As a result Schleicher wanted the President to dissolve the Reichstag and postpone elections for a period of time, effectively suspending the constitution and imposing a Military dictatorship. This was the riskiest of all available options, Turner notes, and one Hindenburg was least likely to agree to. There was a risk that the SA would have marched if an Emergency was declared: As Gregor Strasser wrote in his resignation letter: “The National Socialist stormtroopers are still intact; they are prepared for the final march..For who could withstand this well-organised army which has a firm ideological commitment, which has already passed the half-million mark, and the whole of which are under the leadership of Frontline officers and soldiers?” With Reichswehr limited to 100,000 men by Versailles Treaty, it was Schleicher’s own policy to encourage strong paramilitary organisations such as the SA, and this had made his attempts to impose a Military Dictatorship unworkable.

Schleicher was also unaware of the contacts between Papen and Hitler, facilitated by Kurt Von Schroeder, a banker. After various negotiations, Hitler agreed to participate in a right-wing Coalition Cabinet with himself as the Chancellor, Papen as Vice Chancellor, and with representation from DNVP (Hugenberg) and Stahlhelm (Seldte and Dusterberg). Hindenburg’s reluctance to appoint Hitler was overcome with the influence of President’s son, Oskar Von Hindenburg, and the State Secretary, Otto Meissner. Hindenburg’s chosen candidates were given the Defence and Foreign Office ministries, the two positions he wanted to keep out of reach of the Nazis. Papen also agreed to the other key demands Hitler made, that this was to be a Presidential cabinet, Reichstag would be dissolved and new elections would be called, acutely aware that this would be opportunity for NSDAP to win popular mandate after Hitler had succeeded in winning power.

Once he was presented with this plan, and concerned about rumours that Schleicher and the army under General Kurt Von Hammerstein was planning a coup, President Hindenburg dismissed Schleicher and appointed Hitler as Chancellor on January 30th, 1933.
The Question of Contingency

In conclusion, one may see the events of 30th January 1933 as one of those conjunctures when individual actions and historical trends interplayed, and allowed men to make history, but not, to paraphrase Marx, as they wanted. But determining responsibility is a perilous enterprise. While research in Contingency is useful, it is fallacious to decide that while Hitler’s Chancellorship was made possible at a moment of weakness of the Nazi movement, and perhaps because of its weakness, by a group of men acting on diverse motives, everything that followed was determined by this one turn of history. The usefulness of the Contingency view is to move beyond deterministic tendencies of German historiography, but not to establish a new one.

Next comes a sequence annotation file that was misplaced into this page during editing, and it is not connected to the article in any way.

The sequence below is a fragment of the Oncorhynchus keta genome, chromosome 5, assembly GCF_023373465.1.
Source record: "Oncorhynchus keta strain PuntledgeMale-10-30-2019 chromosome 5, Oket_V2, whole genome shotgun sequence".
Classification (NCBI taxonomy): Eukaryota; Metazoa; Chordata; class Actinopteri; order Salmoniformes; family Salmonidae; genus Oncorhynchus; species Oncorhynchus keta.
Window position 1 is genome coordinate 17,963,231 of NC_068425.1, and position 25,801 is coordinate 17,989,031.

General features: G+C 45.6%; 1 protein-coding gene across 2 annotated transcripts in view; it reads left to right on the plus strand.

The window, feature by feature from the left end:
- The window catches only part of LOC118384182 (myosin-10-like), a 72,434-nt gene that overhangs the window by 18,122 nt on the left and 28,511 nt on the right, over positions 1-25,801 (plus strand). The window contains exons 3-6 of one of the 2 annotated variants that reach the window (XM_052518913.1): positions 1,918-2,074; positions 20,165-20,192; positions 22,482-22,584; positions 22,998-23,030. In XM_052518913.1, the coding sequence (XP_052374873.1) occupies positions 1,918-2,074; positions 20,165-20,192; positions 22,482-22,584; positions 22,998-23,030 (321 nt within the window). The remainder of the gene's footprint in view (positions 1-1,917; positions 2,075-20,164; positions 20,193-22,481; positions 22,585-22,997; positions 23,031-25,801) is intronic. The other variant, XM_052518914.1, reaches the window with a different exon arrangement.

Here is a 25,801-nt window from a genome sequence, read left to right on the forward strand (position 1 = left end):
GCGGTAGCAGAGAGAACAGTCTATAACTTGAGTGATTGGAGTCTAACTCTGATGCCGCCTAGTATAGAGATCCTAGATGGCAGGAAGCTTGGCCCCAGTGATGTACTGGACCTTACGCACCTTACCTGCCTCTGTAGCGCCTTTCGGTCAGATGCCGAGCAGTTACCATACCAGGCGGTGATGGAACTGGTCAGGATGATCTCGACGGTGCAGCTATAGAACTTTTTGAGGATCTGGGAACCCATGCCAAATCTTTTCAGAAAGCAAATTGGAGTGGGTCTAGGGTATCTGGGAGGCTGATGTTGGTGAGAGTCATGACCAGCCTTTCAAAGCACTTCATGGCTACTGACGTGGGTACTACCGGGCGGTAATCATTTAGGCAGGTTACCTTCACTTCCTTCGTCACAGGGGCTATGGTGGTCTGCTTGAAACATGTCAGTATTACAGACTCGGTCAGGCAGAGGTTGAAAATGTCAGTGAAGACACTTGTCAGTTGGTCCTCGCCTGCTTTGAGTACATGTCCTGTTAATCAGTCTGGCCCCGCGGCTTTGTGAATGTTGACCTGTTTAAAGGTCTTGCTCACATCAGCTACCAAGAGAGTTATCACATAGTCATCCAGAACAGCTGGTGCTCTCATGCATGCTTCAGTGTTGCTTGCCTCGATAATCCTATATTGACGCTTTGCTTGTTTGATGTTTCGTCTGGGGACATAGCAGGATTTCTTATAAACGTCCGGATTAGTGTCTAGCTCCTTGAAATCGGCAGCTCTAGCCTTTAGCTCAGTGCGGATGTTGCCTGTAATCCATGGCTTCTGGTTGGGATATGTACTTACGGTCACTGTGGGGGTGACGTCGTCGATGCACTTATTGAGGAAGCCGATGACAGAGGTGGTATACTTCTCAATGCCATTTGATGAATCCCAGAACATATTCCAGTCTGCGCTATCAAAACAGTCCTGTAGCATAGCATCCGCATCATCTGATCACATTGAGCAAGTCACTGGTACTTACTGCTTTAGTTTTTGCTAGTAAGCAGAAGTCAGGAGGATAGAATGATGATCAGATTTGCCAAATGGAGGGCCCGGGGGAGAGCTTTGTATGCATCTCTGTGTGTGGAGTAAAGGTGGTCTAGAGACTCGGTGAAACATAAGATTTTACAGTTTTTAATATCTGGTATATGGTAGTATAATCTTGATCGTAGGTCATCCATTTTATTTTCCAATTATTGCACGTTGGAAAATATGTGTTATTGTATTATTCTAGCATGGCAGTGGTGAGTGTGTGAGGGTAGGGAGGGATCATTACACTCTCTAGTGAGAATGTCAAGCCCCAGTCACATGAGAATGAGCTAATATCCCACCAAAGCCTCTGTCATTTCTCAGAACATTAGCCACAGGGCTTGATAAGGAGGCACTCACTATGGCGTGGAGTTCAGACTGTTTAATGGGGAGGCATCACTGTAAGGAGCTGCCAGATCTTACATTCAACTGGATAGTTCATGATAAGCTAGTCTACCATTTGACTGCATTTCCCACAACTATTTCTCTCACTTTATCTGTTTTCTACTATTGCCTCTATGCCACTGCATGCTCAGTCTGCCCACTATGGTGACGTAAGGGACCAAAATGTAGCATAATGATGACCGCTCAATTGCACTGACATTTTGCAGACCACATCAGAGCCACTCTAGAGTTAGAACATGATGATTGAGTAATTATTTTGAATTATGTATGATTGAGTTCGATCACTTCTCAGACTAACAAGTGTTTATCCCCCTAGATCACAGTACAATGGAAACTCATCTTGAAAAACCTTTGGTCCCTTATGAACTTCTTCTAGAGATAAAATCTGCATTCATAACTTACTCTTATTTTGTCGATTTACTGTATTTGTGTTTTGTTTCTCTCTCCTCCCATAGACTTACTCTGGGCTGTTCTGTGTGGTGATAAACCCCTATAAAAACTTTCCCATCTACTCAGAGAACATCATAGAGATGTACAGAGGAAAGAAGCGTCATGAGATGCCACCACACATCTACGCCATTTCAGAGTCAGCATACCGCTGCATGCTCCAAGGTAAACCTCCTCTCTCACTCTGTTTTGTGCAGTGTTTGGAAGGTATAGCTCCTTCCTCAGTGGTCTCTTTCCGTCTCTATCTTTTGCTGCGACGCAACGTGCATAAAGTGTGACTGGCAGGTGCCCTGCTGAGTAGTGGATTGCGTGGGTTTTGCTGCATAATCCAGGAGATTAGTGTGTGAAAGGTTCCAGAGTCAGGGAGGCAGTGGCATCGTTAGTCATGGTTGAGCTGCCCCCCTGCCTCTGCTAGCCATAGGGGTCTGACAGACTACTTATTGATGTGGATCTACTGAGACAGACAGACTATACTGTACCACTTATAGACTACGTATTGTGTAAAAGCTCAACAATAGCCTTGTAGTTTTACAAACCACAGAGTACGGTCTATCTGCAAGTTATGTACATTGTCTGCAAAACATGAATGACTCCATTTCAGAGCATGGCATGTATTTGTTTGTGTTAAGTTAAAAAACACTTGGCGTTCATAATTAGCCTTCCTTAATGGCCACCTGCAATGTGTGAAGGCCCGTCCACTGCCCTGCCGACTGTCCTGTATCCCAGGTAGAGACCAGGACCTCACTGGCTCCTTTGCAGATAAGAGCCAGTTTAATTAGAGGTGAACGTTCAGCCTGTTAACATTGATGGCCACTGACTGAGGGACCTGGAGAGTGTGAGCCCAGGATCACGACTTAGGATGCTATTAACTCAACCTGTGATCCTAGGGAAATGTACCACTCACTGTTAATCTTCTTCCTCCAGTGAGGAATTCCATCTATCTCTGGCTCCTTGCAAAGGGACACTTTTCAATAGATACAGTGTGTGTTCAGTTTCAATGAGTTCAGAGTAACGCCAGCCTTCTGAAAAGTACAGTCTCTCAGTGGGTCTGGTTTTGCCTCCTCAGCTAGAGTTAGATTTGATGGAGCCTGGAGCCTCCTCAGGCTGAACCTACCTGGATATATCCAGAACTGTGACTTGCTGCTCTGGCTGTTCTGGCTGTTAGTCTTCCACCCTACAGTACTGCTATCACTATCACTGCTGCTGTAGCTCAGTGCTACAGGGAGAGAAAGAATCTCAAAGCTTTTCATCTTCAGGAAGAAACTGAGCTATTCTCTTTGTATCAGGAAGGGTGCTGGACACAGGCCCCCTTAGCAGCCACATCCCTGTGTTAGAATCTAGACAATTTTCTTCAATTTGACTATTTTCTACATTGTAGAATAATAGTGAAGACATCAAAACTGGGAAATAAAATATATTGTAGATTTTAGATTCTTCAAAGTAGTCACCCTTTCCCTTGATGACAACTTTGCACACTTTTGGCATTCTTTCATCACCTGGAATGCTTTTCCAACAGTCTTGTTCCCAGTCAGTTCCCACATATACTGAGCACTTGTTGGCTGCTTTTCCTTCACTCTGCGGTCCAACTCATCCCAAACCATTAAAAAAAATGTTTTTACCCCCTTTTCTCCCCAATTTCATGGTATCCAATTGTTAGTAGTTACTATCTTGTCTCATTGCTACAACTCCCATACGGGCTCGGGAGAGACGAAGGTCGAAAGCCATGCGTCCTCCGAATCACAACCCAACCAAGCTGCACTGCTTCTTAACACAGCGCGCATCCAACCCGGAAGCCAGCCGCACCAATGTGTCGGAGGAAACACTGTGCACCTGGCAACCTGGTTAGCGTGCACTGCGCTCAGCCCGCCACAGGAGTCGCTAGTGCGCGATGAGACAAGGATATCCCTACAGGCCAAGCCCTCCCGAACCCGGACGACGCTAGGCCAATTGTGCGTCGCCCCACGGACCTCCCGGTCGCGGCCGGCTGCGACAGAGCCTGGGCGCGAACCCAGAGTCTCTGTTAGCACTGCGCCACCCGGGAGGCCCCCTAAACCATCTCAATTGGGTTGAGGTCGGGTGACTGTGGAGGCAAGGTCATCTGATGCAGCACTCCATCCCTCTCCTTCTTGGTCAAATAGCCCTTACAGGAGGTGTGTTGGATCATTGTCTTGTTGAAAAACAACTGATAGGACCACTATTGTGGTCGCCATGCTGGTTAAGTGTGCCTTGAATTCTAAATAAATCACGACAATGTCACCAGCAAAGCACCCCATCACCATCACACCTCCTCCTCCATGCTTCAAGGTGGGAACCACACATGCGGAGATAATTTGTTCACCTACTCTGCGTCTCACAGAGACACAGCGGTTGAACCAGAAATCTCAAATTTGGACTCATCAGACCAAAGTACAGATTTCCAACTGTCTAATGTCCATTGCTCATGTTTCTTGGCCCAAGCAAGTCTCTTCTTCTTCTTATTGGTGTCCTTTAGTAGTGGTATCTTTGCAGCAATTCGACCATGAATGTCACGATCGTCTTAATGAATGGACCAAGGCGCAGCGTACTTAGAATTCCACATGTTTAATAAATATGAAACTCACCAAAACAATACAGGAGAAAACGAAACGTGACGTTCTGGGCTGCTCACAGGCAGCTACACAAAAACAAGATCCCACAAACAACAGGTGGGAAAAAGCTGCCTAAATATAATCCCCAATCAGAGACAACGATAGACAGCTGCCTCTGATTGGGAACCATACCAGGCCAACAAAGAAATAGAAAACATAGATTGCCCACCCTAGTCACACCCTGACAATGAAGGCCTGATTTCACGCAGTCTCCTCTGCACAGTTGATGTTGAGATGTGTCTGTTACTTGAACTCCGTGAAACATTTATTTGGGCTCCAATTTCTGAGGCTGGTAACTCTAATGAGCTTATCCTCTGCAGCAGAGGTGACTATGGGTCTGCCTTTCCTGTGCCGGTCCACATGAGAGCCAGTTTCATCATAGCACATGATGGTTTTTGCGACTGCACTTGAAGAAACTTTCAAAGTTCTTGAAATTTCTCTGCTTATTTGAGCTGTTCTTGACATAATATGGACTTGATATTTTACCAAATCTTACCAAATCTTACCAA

In conclusion, therefore, it is perhaps more rewarding to study the ideas of Post-War West German basic law, which attempted to correct the ‘mistakes’ of the Weimar, by ‘limiting the role of plebiscites, restricting the power of president, eliminating the ability of the parliament to paralyse the government, and asserting the primacy of basic rights over both legislative and executive powers.’

Primary Sources
Noakes, J and Pridham, G (Eds), Nazism 1919 - 1945 : A Documentary Reader; Exeter University Publications, 1987

Secondary Sources
Allen, William Sheridan, The Nazi Seizure of Power: The Experience of A Single German Town 1930 - 1935, Quadrangle Books, Chicago, 1965
Bracher, Karl Dietrich, The German Dictatorship, Penguin Books, London, 1988
Broszat, Martin, Hitler and The Collapse of Weimar Germany, Berg, Lemington Spa, 1989
Caldwell, Peter C, Popular Sovereignty and the Crisis of German Constitutional Law: Theory and Practice of Weimar Constitutionalism, Duke University Press, Durham, 1997
Childers, Thomas, The Nazi Voter: The Social Foundations of Fascism in Germany, 1919 - 1933, The University of South Carolina Press, Chapel Hill, 1983
Evans, Richard J, The Coming of the Third Reich, Penguin Books, London, 2004
Kershaw, Ian, Hitler 1889 - 1936: Hubris, Penguin Books, London, 2001
Kershaw, Ian, The Nazi Dictatorship: Problems and Perspectives of Interpretation, 4th Edition, Bloomsbury, London, 2016
Noakes, Jeremy, The Nazi Party in Lower Saxony 1921 - 1933, Oxford University Press, Oxford, 1971
Peukert, Detlev J K, The Weimar Republic, Penguin Books, London, 1991
Schuman, Dirk, Political Violence in the Weimar Republic 1918 - 1933, Berghahn Books, New York, 2012
Turner, Jr, H A, Hitler’s Thirty Days to Power: January 1933, Bloomsbury, London, 1996
Ulrich, Volker, Hitler: Volume 1: Ascent, The Bodley Head, London, 2016
Wilson, L (Trans.), The Road to Dictatorship: Germany 1918 to 1933, Oswald Woolf, London, 1970


Popular posts from this blog

Lord Macaulay's Speech on Indian Education: The Hoax & Some Truths

Abdicating to Taliban

The Morality of Profit

‘A World Without The Jews’: Nazi Ideology, German Imagination and The Holocaust[1]

A Conversation About Kolkata in the 21st Century

When Does Business Gift Become A Bribe: A Marketing Policy Perspective

The Road to Macaulay: Warren Hastings and Education in India

A Future for Kolkata

The Curious Case of Helen Goddard

The Road of Macaulay: The Development of Indian Education under British Rule

Creative Commons License